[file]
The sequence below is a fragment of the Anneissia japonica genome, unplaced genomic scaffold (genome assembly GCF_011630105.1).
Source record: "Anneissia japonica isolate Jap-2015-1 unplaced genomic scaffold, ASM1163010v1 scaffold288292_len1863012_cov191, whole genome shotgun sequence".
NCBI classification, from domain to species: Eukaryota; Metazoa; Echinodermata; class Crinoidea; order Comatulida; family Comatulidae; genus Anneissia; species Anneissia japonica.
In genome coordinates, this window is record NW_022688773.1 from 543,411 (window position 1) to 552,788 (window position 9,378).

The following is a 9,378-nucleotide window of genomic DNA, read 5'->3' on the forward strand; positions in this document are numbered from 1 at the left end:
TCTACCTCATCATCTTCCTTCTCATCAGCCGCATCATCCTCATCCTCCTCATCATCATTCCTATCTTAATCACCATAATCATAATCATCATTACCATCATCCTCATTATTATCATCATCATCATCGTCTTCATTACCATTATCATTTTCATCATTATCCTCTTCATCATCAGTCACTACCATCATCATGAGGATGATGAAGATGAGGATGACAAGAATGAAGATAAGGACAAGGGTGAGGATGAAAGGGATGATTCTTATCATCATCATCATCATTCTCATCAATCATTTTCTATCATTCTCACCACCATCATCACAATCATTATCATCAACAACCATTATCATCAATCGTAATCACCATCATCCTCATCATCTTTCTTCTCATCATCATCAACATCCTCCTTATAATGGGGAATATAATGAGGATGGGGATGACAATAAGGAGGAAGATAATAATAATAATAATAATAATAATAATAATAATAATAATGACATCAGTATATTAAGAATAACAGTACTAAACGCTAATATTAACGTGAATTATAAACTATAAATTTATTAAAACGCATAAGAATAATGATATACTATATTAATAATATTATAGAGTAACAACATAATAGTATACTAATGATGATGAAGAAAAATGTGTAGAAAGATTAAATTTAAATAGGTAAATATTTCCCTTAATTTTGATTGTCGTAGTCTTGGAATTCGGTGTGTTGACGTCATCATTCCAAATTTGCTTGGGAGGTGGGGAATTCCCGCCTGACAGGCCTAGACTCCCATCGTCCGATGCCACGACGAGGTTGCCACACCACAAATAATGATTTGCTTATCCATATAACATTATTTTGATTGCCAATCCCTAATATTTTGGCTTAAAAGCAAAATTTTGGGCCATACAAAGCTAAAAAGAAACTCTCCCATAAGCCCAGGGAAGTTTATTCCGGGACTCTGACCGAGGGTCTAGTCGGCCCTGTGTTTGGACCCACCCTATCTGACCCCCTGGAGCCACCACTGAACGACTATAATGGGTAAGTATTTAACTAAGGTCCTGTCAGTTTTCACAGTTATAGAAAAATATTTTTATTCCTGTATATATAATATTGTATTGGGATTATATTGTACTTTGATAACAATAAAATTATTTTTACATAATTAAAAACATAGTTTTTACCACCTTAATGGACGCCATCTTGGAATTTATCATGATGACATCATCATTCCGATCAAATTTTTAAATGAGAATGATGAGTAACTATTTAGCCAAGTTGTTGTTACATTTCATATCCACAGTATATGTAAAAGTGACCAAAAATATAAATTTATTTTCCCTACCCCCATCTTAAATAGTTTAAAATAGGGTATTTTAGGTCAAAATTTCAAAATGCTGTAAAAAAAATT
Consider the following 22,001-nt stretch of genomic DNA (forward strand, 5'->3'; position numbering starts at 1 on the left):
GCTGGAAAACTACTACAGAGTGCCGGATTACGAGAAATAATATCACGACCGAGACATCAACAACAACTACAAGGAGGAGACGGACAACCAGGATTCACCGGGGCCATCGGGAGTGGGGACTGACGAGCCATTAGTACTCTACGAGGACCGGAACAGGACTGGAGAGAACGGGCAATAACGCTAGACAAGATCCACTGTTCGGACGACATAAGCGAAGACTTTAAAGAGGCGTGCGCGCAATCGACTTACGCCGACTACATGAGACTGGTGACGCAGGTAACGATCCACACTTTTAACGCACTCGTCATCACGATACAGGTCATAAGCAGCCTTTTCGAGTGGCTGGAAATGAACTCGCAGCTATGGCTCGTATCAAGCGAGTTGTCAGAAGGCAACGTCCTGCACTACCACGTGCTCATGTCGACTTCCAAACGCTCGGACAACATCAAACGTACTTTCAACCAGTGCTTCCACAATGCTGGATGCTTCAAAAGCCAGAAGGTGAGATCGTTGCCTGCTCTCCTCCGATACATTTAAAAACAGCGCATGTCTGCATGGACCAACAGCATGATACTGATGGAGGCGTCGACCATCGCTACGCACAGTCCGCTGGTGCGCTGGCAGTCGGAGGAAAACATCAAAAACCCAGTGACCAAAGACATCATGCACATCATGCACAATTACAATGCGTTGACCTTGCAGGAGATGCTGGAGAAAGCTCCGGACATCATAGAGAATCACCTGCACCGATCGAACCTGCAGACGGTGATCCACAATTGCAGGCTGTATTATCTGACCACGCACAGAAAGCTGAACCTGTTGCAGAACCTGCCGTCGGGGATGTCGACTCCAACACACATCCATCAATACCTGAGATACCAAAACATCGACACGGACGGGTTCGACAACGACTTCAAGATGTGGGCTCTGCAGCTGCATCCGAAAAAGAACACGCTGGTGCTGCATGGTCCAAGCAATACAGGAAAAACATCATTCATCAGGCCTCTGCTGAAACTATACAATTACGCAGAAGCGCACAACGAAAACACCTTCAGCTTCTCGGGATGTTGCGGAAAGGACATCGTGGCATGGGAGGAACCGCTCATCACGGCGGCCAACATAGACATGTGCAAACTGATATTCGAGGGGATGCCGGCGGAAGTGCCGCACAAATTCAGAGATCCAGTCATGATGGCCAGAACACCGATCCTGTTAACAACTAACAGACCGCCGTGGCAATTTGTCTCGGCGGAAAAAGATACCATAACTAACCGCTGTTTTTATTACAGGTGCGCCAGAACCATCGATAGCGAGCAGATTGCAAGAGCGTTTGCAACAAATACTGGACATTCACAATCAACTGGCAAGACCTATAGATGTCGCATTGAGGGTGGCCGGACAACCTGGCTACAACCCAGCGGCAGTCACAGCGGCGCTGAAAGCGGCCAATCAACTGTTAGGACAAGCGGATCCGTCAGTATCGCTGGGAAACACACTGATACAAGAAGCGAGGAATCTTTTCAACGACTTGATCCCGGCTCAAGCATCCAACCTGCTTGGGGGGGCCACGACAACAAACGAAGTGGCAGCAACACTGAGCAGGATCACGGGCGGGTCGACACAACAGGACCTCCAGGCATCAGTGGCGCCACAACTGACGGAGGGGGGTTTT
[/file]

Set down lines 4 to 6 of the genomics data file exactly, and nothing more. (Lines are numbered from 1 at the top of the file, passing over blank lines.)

In genome coordinates, this window is record NW_022688773.1 from 543,411 (window position 1) to 552,788 (window position 9,378).

The following is a 9,378-nucleotide window of genomic DNA, read 5'->3' on the forward strand; positions in this document are numbered from 1 at the left end:
TCTACCTCATCATCTTCCTTCTCATCAGCCGCATCATCCTCATCCTCCTCATCATCATTCCTATCTTAATCACCATAATCATAATCATCATTACCATCATCCTCATTATTATCATCATCATCATCGTCTTCATTACCATTATCATTTTCATCATTATCCTCTTCATCATCAGTCACTACCATCATCATGAGGATGATGAAGATGAGGATGACAAGAATGAAGATAAGGACAAGGGTGAGGATGAAAGGGATGATTCTTATCATCATCATCATCATTCTCATCAATCATTTTCTATCATTCTCACCACCATCATCACAATCATTATCATCAACAACCATTATCATCAATCGTAATCACCATCATCCTCATCATCTTTCTTCTCATCATCATCAACATCCTCCTTATAATGGGGAATATAATGAGGATGGGGATGACAATAAGGAGGAAGATAATAATAATAATAATAATAATAATAATAATAATAATAATGACATCAGTATATTAAGAATAACAGTACTAAACGCTAATATTAACGTGAATTATAAACTATAAATTTATTAAAACGCATAAGAATAATGATATACTATATTAATAATATTATAGAGTAACAACATAATAGTATACTAATGATGATGAAGAAAAATGTGTAGAAAGATTAAATTTAAATAGGTAAATATTTCCCTTAATTTTGATTGTCGTAGTCTTGGAATTCGGTGTGTTGACGTCATCATTCCAAATTTGCTTGGGAGGTGGGGAATTCCCGCCTGACAGGCCTAGACTCCCATCGTCCGATGCCACGACGAGGTTGCCACACCACAAATAATGATTTGCTTATCCATATAACATTATTTTGATTGCCAATCCCTAATATTTTGGCTTAAAAGCAAAATTTTGGGCCATACAAAGCTAAAAAGAAACTCTCCCATAAGCCCAGGGAAGTTTATTCCGGGACTCTGACCGAGGGTCTAGTCGGCCCTGTGTTTGGACCCACCCTATCTGACCCCCTGGAGCCACCACTGAACGACTATAATGGGTAAGTATTTAACTAAGGTCCTGTCAGTTTTCACAGTTATAGAAAAATATTTTTATTCCTGTATATATAATATTGTATTGGGATTATATTGTACTTTGATAACAATAAAATTATTTTTACATAATTAAAAACATAGTTTTTACCACCTTAATGGACGCCATCTTGGAATTTATCATGATGACATCATCATTCCGATCAAATTTTTAAATGAGAATGATGAGTAACTATTTAGCCAAGTTGTTGTTACATTTCATATCCACAGTATATGTAAAAGTGACCAAAAATATAAATTTATTTTCCCTACCCCCATCTTAAATAGTTTAAAATAGGGTATTTTAGGTCAAAATTTCAAAATGCTGTAAAAAAAATT